Know Your Body Series

Know Your Body Series

I loved the Dr. Bonyfide Presents… series about the skeletal system, which breaks that one body system down into four books with lots of activities and review. The Know Your Body series from the same publisher uses some of the same cartoon characters and the style of presentation, but condenses the skeletal system into a single book, and adds five more books to teach about five other body systems: circulatory, respiratory, nervous, digestive, and renal. Each book is titled Know Your ____ System.

Written for grades three and above, I wouldn’t hesitate to use these with both teens and younger students. Younger students will need more assistance with vocabulary and some activities, while older students might be able to work independently. For students in grades seven and above, these books should make a great supplement for biology courses that often cover human anatomy very briefly.

The content is not dumbed down. Scientific nomenclature is taught along with each body system. For example, page 27 of Know Your Nervous System has an activity where students match 12 specific cranial nerves (e.g., trochlear, olfactory, and vestibulocochlear) with their associated activity, respectively, “Rolling your eyes,” “Taking a sniff of your favorite smell: cinnamon, mint, pine trees,” and “Listening to your favorite song.” Answer keys provided at the end of each book save parents time as well as the embarrassment of admitting they’ve forgotten much of this if they ever learned it.

know your body spreadThese 57-page books are printed in full color and feature Dr. Bonyfide and other cartoon characters. This series presents more straightforward science instruction than the Dr. Bonyfide Presents series since they convey much more information per book. Even so, there are plenty of activities to engage students. Many activity pages have students draw lines to match answers with images, answer multiple-choice questions, fill in blanks with correct answers, and write lengthier answers on one “Think About It” page in each book. Several puzzles—crossword, word search, mazes, and codes—also reinforce learning. In addition, the books each have a few coloring and drawing pages, one or two hands-on activities, and a few recipes (to encourage healthy eating). Corny jokes appear at the bottom of a few pages, such as the one on page 27 of Know Your Skeletal System that asks, “What do you call a skeleton who goes out in the snow?” The answer: “A numb-skull.”

Some activities are better for younger students, such as lying on the ground and having a friend draw your outline with chalk or making neurons from three colors of playdough (dough recipe included). Just a few activities might more easily be done by older students or demonstrated by parents, such as constructing a model lung (pp. 48-49 of Know Your Respiratory System).

know your skeletal systemThe drawings of parts of the body in these books are sometimes labeled with artistic lettering as you can see on the coloring page for the skull. This type of lettering is sometimes used on instructional images, but all the coloring pages use it.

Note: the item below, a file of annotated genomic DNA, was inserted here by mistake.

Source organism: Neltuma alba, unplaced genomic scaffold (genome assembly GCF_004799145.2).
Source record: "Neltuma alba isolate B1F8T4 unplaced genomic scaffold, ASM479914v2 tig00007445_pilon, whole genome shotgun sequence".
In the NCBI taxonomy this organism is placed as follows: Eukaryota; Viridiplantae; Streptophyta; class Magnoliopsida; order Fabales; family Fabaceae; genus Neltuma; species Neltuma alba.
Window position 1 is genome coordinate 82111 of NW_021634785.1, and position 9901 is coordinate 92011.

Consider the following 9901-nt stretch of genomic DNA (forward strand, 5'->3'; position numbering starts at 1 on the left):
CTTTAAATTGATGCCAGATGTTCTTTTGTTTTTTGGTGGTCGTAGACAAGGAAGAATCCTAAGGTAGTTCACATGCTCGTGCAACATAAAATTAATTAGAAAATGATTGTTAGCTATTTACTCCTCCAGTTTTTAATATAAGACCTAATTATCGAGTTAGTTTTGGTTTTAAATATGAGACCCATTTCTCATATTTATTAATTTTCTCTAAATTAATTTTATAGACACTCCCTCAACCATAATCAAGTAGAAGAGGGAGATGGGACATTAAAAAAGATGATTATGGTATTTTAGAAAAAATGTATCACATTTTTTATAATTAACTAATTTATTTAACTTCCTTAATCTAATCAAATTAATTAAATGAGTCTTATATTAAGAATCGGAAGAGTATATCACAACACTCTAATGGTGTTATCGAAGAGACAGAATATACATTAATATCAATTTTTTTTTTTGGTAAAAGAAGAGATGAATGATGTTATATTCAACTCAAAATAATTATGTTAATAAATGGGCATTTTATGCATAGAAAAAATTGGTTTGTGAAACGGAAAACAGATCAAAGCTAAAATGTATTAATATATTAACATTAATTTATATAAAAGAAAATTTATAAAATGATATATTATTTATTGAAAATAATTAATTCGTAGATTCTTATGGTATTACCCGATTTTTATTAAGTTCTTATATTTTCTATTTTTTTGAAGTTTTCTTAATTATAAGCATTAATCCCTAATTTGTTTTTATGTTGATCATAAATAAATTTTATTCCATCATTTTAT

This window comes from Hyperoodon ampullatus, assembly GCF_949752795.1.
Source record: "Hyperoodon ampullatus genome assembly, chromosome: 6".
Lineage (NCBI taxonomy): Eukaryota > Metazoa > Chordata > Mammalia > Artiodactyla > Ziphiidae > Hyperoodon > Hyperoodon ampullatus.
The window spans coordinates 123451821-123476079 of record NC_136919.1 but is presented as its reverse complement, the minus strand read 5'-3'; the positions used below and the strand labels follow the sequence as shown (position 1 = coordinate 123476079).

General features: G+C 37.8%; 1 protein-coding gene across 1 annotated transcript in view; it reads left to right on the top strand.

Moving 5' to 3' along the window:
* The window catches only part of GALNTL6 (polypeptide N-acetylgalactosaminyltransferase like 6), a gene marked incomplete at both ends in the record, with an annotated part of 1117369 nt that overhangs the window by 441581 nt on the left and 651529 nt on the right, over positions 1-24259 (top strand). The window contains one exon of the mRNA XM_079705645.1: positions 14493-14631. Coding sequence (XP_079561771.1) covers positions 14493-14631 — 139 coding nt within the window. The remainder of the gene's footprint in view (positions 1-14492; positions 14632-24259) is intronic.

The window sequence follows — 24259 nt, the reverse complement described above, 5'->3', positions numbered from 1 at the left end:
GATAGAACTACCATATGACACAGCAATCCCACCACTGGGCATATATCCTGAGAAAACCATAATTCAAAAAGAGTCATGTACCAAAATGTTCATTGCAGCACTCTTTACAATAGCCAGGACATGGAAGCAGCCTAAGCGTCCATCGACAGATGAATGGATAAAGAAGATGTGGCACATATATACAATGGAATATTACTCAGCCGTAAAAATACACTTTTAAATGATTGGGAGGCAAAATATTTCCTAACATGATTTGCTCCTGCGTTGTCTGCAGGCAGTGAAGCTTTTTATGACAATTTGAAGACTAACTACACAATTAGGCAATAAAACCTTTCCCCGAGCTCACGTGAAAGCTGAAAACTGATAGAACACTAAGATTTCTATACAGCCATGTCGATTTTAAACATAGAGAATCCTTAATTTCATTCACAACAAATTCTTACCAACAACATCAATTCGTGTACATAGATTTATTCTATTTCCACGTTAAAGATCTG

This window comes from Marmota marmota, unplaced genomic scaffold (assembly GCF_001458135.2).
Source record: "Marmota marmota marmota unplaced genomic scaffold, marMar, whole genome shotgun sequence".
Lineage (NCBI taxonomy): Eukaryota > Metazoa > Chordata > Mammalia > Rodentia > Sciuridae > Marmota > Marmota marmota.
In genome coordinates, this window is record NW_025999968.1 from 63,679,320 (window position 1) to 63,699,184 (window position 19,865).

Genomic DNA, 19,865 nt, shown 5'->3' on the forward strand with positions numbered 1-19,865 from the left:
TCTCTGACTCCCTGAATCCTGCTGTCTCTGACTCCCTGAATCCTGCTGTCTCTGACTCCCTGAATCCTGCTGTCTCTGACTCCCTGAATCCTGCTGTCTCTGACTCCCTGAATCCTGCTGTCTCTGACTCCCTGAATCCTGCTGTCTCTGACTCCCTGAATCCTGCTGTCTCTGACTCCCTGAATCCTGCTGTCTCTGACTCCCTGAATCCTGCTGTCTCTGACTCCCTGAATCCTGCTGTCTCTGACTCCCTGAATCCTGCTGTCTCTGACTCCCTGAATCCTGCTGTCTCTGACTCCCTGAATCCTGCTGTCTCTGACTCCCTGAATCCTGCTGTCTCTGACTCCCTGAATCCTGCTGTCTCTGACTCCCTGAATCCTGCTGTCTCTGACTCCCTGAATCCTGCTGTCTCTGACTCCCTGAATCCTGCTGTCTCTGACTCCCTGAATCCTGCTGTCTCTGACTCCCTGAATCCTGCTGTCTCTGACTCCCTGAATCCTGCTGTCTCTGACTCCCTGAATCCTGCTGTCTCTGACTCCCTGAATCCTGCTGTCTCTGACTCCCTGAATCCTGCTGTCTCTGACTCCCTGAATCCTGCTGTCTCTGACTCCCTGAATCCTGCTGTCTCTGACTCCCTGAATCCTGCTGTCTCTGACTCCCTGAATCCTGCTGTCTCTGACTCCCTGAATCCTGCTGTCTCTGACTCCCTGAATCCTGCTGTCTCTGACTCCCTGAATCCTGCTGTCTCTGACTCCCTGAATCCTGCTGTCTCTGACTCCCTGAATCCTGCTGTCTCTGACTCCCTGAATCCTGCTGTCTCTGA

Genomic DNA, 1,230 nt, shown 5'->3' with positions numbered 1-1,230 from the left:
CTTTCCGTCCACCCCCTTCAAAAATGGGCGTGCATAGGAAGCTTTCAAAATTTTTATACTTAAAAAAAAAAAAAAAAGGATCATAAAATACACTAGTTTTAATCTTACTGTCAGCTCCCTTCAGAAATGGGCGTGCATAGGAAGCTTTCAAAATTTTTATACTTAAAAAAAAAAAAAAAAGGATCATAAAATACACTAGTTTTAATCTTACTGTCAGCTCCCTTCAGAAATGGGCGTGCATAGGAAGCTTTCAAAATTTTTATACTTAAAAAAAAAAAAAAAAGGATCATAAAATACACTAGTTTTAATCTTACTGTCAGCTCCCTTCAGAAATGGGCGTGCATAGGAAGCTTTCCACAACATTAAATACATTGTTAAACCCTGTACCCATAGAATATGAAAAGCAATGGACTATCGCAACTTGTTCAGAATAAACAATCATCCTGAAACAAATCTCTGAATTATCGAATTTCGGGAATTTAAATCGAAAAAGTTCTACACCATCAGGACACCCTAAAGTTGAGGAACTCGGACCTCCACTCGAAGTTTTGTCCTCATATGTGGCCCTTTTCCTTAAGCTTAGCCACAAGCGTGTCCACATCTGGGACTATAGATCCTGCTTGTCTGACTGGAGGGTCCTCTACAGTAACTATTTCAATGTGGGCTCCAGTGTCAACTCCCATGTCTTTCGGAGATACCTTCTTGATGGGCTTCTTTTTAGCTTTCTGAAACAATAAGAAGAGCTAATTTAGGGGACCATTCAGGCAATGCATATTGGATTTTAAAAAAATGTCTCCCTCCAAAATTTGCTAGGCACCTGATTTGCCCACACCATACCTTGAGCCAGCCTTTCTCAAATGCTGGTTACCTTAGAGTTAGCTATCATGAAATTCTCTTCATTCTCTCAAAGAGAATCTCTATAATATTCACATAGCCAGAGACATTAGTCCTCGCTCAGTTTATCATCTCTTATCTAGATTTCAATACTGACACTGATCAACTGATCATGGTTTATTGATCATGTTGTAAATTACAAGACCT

The books continually make real-life connections that help students understand what they are learning. For instance, page 16 in Know Your Digestive System helps students understand the villi and microvilli of the small intestine by looking at fuzzy socks or a sweater. On page 19 of that same book, the lesson about gas as a byproduct of digestion is titled “Gas: A Work O’ Fart.” Kids will probably find this funny, and this slightly crude introduction is used to teach that flatus is the correct word for this smelly gas. It also explains which foods are more likely to produce gas. These are only two examples of how these books connect with kids while teaching serious vocabulary and science content.

Note that the publisher has another series, Systems of the Body: Adventure Series, that covers individual body systems. Some content in that series might be problematic for monotheists, so I don’t recommend them. I didn’t spot any content problems in this new series.


The Know Your Body series should be great for families with students of varying ages since the content is at a level high enough for older students, yet the drawings and activities make it accessible for younger children.

Pricing Information

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$12.99 each, $59.99 for a bundle of all six.

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Instant Key

  • Need For Parent or Teacher Instruction: varies
  • Learning Environment: all situations
  • Grade Level: grades 3-12
  • Educational Methods: traditional activity pages or exercises, puzzles, multisensory, life applications, highly structured, hands-on, drawing activities, creative activities
  • Educational Approaches: unit study, eclectic, classical
  • Religious Perspective: secular

Publisher's Info

Note: Publishers, authors, and service providers never pay to be reviewed. They do provide free review copies or online access to programs for review purposes.

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